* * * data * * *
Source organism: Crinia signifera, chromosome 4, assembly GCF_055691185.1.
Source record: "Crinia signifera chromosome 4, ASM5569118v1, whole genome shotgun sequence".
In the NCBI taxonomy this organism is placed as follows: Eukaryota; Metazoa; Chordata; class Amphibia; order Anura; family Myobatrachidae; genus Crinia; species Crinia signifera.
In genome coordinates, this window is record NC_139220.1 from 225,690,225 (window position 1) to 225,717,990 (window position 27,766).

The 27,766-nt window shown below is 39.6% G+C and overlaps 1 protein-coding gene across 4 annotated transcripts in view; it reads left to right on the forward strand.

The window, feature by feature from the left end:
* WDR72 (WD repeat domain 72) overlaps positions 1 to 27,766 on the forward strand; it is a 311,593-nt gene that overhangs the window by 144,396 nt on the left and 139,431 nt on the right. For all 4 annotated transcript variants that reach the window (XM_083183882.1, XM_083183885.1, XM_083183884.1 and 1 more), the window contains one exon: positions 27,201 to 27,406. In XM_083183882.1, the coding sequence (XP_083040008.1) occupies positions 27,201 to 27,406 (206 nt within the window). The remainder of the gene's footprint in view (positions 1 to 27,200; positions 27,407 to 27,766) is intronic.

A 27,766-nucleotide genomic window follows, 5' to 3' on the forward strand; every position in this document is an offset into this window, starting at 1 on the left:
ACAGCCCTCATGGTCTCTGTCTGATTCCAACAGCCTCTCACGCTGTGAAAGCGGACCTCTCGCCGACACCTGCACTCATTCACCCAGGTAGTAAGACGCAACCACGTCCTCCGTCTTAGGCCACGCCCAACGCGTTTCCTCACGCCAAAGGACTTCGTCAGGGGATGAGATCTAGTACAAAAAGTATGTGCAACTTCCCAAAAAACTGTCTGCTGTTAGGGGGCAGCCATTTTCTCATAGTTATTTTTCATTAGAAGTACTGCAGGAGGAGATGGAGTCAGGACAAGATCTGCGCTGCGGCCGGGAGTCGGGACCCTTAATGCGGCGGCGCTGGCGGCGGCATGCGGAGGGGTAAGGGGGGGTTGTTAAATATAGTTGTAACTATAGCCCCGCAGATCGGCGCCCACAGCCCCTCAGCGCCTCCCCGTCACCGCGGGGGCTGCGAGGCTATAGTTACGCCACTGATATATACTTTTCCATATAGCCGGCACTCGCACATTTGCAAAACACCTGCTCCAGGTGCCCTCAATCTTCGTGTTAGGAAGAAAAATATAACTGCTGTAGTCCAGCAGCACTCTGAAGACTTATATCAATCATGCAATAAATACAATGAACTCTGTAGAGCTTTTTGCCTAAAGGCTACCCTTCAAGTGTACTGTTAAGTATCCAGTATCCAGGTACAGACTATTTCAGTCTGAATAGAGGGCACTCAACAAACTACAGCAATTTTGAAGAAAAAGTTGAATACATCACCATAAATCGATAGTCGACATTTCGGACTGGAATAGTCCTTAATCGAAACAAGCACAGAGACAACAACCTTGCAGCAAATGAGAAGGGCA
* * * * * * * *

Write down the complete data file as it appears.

Source organism: Crinia signifera, chromosome 4, assembly GCF_055691185.1.
Source record: "Crinia signifera chromosome 4, ASM5569118v1, whole genome shotgun sequence".
In the NCBI taxonomy this organism is placed as follows: Eukaryota; Metazoa; Chordata; class Amphibia; order Anura; family Myobatrachidae; genus Crinia; species Crinia signifera.
In genome coordinates, this window is record NC_139220.1 from 225,690,225 (window position 1) to 225,717,990 (window position 27,766).

The 27,766-nt window shown below is 39.6% G+C and overlaps 1 protein-coding gene across 4 annotated transcripts in view; it reads left to right on the forward strand.

The window, feature by feature from the left end:
* WDR72 (WD repeat domain 72) overlaps positions 1 to 27,766 on the forward strand; it is a 311,593-nt gene that overhangs the window by 144,396 nt on the left and 139,431 nt on the right. For all 4 annotated transcript variants that reach the window (XM_083183882.1, XM_083183885.1, XM_083183884.1 and 1 more), the window contains one exon: positions 27,201 to 27,406. In XM_083183882.1, the coding sequence (XP_083040008.1) occupies positions 27,201 to 27,406 (206 nt within the window). The remainder of the gene's footprint in view (positions 1 to 27,200; positions 27,407 to 27,766) is intronic.

A 27,766-nucleotide genomic window follows, 5' to 3' on the forward strand; every position in this document is an offset into this window, starting at 1 on the left:
ACAGCCCTCATGGTCTCTGTCTGATTCCAACAGCCTCTCACGCTGTGAAAGCGGACCTCTCGCCGACACCTGCACTCATTCACCCAGGTAGTAAGACGCAACCACGTCCTCCGTCTTAGGCCACGCCCAACGCGTTTCCTCACGCCAAAGGACTTCGTCAGGGGATGAGATCTAGTACAAAAAGTATGTGCAACTTCCCAAAAAACTGTCTGCTGTTAGGGGGCAGCCATTTTCTCATAGTTATTTTTCATTAGAAGTACTGCAGGAGGAGATGGAGTCAGGACAAGATCTGCGCTGCGGCCGGGAGTCGGGACCCTTAATGCGGCGGCGCTGGCGGCGGCATGCGGAGGGGTAAGGGGGGGTTGTTAAATATAGTTGTAACTATAGCCCCGCAGATCGGCGCCCACAGCCCCTCAGCGCCTCCCCGTCACCGCGGGGGCTGCGAGGCTATAGTTACGCCACTGATATATACTTTTCCATATAGCCGGCACTCGCACATTTGCAAAACACCTGCTCCAGGTGCCCTCAATCTTCGTGTTAGGAAGAAAAATATAACTGCTGTAGTCCAGCAGCACTCTGAAGACTTATATCAATCATGCAATAAATACAATGAACTCTGTAGAGCTTTTTGCCTAAAGGCTACCCTTCAAGTGTACTGTTAAGTATCCAGTATCCAGGTACAGACTATTTCAGTCTGAATAGAGGGCACTCAACAAACTACAGCAATTTTGAAGAAAAAGTTGAATACATCACCATAAATCGATAGTCGACATTTCGGACTGGAATAGTCCTTAATCGAAACAAGCACAGAGACAACAACCTTGCAGCAAATGAGAAGGGCA